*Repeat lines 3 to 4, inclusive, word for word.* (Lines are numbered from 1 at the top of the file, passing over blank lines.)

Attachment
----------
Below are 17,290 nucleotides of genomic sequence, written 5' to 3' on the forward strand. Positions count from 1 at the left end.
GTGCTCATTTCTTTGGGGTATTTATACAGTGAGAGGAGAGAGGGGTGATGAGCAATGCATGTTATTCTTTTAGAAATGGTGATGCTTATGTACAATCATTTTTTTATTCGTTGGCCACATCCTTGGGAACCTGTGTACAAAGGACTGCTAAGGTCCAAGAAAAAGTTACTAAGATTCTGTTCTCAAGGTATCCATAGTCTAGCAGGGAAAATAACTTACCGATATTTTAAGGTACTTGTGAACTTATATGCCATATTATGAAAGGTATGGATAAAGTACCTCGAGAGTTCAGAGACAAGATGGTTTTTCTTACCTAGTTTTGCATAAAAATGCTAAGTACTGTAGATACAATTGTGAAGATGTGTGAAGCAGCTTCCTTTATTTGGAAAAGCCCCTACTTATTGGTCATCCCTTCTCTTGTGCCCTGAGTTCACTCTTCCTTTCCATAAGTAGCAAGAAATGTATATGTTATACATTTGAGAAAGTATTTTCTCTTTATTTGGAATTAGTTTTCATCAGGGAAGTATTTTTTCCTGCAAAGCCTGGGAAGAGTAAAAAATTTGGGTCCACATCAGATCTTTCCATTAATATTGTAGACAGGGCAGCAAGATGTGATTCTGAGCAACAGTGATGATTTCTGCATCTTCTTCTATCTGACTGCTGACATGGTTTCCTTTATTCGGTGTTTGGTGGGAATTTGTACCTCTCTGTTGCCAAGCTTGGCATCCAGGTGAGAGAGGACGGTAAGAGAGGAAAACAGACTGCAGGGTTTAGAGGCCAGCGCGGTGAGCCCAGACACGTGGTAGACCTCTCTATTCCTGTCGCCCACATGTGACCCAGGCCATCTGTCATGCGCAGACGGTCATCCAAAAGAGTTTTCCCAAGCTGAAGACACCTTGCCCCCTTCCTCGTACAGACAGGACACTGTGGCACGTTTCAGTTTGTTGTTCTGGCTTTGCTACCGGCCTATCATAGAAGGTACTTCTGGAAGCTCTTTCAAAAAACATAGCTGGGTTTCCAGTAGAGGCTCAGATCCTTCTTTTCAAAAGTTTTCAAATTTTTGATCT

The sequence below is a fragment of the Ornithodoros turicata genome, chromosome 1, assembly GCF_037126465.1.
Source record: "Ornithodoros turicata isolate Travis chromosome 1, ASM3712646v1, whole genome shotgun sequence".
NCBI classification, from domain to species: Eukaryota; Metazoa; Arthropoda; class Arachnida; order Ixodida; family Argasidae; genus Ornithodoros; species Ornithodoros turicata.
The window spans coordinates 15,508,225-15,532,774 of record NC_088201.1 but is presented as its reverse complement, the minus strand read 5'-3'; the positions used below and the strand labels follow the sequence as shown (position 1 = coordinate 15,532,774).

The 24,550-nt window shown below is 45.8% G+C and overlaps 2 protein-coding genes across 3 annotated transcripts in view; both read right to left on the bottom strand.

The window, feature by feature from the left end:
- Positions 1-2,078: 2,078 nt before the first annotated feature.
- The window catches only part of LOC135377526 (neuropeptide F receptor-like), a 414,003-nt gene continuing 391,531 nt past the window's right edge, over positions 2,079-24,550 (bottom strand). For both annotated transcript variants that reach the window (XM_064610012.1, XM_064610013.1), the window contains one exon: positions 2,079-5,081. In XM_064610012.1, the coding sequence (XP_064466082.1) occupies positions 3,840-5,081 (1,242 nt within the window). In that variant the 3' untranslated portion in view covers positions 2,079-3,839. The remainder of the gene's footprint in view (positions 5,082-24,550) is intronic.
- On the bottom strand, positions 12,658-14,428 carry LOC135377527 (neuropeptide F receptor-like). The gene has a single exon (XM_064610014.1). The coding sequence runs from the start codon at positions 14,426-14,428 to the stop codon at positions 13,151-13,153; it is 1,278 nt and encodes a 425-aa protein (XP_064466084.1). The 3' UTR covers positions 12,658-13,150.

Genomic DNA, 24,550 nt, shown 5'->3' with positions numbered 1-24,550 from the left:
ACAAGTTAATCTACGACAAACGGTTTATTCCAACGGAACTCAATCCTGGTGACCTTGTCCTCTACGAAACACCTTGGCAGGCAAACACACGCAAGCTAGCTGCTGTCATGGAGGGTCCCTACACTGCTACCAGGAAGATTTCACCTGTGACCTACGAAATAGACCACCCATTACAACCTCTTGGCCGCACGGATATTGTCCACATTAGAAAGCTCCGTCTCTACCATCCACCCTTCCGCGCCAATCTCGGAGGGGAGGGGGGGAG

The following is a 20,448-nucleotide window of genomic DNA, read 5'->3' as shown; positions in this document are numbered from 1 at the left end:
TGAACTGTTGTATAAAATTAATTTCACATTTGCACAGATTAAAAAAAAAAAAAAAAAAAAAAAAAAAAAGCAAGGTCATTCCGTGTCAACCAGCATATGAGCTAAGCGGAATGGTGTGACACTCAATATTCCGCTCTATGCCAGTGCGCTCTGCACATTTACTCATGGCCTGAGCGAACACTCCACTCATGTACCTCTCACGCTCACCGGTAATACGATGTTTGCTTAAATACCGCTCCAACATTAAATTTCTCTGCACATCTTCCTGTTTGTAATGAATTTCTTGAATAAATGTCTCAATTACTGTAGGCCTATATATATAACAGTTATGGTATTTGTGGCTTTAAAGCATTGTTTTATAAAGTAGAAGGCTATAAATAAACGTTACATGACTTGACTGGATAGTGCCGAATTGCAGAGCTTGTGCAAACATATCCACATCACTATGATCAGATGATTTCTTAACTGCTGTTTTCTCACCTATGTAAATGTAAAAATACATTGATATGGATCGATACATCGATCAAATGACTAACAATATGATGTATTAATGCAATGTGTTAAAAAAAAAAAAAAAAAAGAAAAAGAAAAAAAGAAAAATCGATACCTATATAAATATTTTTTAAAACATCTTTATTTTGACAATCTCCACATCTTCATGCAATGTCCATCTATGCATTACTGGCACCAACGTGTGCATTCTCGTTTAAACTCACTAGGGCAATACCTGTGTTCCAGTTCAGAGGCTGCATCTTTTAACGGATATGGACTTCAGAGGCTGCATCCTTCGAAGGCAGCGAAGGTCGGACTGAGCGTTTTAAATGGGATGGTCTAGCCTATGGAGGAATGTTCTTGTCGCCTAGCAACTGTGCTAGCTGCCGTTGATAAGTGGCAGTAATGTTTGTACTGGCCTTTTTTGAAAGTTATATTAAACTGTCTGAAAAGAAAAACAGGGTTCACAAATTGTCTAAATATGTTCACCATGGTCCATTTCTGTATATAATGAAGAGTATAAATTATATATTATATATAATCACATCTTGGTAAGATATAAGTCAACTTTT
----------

The sequence below is a fragment of the Ornithodoros turicata genome, chromosome 1, assembly GCF_037126465.1.
Source record: "Ornithodoros turicata isolate Travis chromosome 1, ASM3712646v1, whole genome shotgun sequence".